A (not-so-) new fundraising option you need to explore – Micro VCs
Any company that wants to grow needs funding – whether it’s the eclectic neighborhood bakery that wants to open a second location across town or your favorite social media app. The bakery owners could probably explore loans or perhaps they’ve saved over the years, but you’re trying to disrupt an industry, change consumer behavior, change the world. Your path will look much different.
Chances are, you already have a targeted list of VC firms and angel investors who invest in your space, and we’ve shared our thoughts on the subject in the past. There is another option, and it doesn’t require your founding team to sell their kidneys. Meet the micro venture capital fund (Micro VC).
What is a Micro VC?
Exactly like it sounds – a Micro VC fund is a smaller version of a traditional VC fund. Sometimes they are referred to as “seed stage funds.” The generally accepted characteristics of a Micro VC are:
- The fund is under $100M (though many are less than $50M)
- Investments range from $25K to $500K
- Initial investment at the seed stage
The Micro VCs that we’ve gotten to know at Early Growth Financial Services are all very narrow. They don’t have the resources to invest broadly. For example, a venture capital firm may focus on B2B companies or social good companies, whereas a Micro VC might focus on B2B SaaS companies in only two regions that are focused on social good. Very narrow.
The blog world also paints the micro venture capitalist as extremely selective. In an Xconomy piece, WilmerHale partner Glenn Luinenburg used the phrase “an experienced and discriminating bunch,” – discriminating meaning they want to see a product, a strong team, evidence of product fit in a large market, and you guessed it, traction.
This is where, apart from size, they differ from traditional VCs, who tend to take more risk (hence the term, venture). Micro venture capitalists really want to lean on their areas of expertise; many of them being successful startup founders themselves. Yet, they still focus on the early stage companies, because they know their money will make more of a difference at that point. These managers also may be using the fund as a proof point to raise a larger fund.
Micro VCs are on the rise
VC/tech advisor Samir Kaji is currently tracking over 500 Micro-VCs. That number has doubled in just a few years. We’re seeing this growth trend with various corporate arms entering the ecosystem, as well. Tech seems to be the main driver, and more broadly, the acceptance that tech is the future.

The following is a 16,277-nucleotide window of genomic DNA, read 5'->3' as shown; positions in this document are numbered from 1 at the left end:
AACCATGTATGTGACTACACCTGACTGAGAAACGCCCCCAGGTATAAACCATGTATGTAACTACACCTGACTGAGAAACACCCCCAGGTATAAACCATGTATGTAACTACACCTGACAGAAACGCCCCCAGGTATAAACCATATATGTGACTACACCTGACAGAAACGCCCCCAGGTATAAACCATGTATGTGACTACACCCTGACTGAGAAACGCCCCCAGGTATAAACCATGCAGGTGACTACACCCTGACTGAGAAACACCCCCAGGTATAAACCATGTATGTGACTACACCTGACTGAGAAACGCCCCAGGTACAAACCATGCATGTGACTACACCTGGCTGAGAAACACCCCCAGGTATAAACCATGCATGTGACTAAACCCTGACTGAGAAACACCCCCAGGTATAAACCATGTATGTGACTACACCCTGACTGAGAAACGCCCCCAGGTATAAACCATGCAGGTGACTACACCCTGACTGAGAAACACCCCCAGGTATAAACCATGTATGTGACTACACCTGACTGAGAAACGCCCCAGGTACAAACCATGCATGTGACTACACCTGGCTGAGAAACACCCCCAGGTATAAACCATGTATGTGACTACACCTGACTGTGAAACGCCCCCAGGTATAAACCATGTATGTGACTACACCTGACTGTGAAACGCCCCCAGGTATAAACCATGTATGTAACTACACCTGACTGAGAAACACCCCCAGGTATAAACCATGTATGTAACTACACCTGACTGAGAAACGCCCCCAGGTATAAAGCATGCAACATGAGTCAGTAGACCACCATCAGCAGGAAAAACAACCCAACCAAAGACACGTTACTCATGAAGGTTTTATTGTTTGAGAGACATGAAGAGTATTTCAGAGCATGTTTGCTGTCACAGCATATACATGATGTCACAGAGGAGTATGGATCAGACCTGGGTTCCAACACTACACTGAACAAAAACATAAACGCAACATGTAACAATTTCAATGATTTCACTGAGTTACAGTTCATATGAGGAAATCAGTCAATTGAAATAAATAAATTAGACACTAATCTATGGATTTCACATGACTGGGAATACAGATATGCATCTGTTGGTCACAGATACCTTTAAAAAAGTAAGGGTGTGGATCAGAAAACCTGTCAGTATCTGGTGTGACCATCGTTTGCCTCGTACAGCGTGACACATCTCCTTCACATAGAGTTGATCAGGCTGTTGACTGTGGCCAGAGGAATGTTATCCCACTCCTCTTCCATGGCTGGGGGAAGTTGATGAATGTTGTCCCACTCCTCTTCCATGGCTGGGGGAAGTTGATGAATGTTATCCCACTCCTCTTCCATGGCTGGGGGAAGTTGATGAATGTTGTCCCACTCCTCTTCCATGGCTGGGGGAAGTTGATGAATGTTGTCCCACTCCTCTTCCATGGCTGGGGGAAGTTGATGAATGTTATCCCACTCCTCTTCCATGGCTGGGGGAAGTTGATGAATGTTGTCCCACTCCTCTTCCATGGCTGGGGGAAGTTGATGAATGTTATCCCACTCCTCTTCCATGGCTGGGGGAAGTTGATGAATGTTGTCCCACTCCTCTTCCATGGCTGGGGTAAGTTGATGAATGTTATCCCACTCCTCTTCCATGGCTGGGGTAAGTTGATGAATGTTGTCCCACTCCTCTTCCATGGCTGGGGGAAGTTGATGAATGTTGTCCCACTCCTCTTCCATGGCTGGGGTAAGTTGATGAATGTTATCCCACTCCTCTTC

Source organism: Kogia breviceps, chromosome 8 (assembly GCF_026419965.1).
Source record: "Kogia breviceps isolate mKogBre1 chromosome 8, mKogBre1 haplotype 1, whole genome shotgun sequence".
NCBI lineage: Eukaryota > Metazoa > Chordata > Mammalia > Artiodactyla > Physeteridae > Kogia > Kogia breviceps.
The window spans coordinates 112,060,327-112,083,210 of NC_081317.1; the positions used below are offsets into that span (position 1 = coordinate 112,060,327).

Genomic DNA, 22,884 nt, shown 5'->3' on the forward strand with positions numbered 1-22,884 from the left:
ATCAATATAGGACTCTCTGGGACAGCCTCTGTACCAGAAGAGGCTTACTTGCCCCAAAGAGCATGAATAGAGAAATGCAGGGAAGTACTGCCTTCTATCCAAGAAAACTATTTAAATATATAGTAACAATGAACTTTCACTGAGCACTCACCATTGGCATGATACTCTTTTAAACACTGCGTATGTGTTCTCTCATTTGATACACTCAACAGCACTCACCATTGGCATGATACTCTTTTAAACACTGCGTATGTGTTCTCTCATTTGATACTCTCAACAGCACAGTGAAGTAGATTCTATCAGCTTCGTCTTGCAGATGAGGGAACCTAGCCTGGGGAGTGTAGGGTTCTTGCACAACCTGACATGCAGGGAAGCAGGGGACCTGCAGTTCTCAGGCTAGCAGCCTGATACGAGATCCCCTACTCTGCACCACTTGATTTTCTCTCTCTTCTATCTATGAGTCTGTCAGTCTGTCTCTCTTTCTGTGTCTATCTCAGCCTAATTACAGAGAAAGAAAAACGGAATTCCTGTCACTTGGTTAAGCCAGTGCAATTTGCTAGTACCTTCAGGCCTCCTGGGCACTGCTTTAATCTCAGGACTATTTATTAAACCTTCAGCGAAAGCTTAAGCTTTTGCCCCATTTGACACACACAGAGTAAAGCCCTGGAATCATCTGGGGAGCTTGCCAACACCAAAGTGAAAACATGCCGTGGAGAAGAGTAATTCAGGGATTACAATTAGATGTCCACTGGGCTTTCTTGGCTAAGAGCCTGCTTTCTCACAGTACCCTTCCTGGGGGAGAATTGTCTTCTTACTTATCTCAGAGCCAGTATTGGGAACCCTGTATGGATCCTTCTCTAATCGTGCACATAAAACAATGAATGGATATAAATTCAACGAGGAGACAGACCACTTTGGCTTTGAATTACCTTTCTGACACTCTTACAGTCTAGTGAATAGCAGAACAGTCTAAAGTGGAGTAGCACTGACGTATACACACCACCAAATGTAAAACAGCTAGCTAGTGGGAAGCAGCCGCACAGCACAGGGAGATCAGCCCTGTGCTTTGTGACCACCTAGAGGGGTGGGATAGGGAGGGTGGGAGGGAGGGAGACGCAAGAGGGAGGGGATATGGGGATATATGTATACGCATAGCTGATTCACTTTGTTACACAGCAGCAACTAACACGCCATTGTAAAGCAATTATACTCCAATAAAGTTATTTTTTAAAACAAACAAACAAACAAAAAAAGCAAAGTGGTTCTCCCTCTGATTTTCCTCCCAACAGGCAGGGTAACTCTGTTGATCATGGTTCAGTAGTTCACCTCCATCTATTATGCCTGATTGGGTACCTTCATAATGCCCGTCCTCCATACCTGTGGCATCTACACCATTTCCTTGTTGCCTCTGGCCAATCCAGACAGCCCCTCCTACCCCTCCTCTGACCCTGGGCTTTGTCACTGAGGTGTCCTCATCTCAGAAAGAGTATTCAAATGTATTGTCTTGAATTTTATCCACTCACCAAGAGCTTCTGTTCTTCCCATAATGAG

CB Insights has been following this trend since at least 2014, and last year dubbed it, “an explosion of Micro VCs.” The graph below from Pitch Book demonstrates the increased number of funds under $50M that closed in the past nine years. Remember a Micro VC can be as large as $100M, so this isn’t reflective of all deals. However, the increase in smaller funds is directly correlated to the increase in Micro VCs.
In the past few years, the number of funds has actually gotten smaller in this range, but the fund sizes are growing (meaning many have outgrown this range or have passed $100M altogether).
Target Micro-VCs in your fundraising
Our CEO David Ehrenberg said, “In the past 5-10 years, we’ve been seeing more and more tech leaders exiting companies and staying active in the community. They’re using the money they made in tech to become investors, who tend to invest in tech.” These leaders aren’t exclusively Micro VCs, but there’s a clear correlation to the recent rise.
This shift is essentially helping democratize venture capital – creating a bigger pool and more deals, which means more opportunities for you. There’s no one right path for scaling your business. Assess your needs and be sure to include Micro VCs into your potential strategy.
If you want to learn more about how you can capitalize on Micro VCs, check out this article our president, Gadiel Morantes, wrote last year for Tech.co.
Questions or Comments? Reach out to EGFS
Follow Us: @EarlyGrowthFS